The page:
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Re: Request for Comments: Last Call WD of Widgets 1.0: Packaging & Configuration spec; deadline 31 Jan 2009

From: Boris Zbarsky <bzbarsky@MIT.EDU>
Date: Fri, 23 Jan 2009 09:25:17 -0500
Message-ID: <4979D34D.6060306@mit.edu>
To: Marcos Caceres <marcosscaceres@gmail.com>
CC: public-webapps <public-webapps@w3.org>

Marcos Caceres wrote:
> Ok. I'll need to run this by the working group as I had something like
> this in very early drafts of the spec and received criticism for being
> overly prescriptive (It could have been that I wrote the text
> incorrectly). Can you please suggest some text that we could use?

   "There may be implementation-specific limits on the range of
    integers allowed, and behavior outside such limits is undefined."

is one option.

>> That really depends on what the goal is.  What _is_ the goal?
> The goals are as follows:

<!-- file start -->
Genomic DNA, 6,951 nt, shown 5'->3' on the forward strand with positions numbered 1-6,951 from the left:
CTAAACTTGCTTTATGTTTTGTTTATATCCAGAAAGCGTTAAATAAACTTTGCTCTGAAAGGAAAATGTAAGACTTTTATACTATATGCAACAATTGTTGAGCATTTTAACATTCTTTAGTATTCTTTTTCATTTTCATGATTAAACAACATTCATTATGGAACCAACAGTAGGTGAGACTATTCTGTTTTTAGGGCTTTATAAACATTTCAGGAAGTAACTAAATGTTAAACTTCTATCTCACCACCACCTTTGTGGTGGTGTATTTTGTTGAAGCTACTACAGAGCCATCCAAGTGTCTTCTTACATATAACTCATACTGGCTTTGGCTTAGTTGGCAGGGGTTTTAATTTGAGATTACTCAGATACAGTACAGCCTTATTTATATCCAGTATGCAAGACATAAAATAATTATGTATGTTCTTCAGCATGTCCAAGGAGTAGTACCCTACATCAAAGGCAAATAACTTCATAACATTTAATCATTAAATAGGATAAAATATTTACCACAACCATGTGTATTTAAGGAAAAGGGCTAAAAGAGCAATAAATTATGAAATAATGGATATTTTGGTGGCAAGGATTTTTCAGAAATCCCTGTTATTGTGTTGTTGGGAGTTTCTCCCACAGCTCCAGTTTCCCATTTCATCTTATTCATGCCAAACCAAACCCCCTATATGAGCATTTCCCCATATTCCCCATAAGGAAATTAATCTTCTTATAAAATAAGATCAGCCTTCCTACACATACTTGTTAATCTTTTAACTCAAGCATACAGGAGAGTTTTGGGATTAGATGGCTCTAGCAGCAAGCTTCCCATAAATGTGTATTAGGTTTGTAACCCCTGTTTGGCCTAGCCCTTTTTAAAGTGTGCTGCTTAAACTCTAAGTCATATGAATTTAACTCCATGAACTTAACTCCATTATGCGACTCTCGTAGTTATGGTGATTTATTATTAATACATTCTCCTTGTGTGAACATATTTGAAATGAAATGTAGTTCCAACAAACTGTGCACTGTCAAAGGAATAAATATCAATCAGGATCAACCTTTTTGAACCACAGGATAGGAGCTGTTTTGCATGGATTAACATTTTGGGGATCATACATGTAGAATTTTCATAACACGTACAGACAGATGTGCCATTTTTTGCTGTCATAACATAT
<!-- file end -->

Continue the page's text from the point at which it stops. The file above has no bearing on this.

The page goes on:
>   1. Widget engines optionally support SVG Tiny for the icon format
> (though they can have the capability to render full SVG).
>   2. For the purpose of widgets, icons are written by authors to
> conform to SVG Tiny (not full)
>   3. Widget engines that support full, can render icons in SVG Tiny...
> but, for interop, widget engines should not render icons written in
> SVG Full 1.1 (unless the icon also conforms to SVG Tiny).

Goal 3 is what my original comment was about, basically.  It means that 
a widget engine cannot make use of various existing SVG implementations 
that just happen to support more than just SVG Tiny.  In particular, it 
means that Gecko, say, would not be able to implement this specification 
without sprinkling code all over to validate SVG files against SVG Tiny 
(something we don't plan to do, since that's not the profile we're 

I understand where you're coming from with this goal, but I'm not sure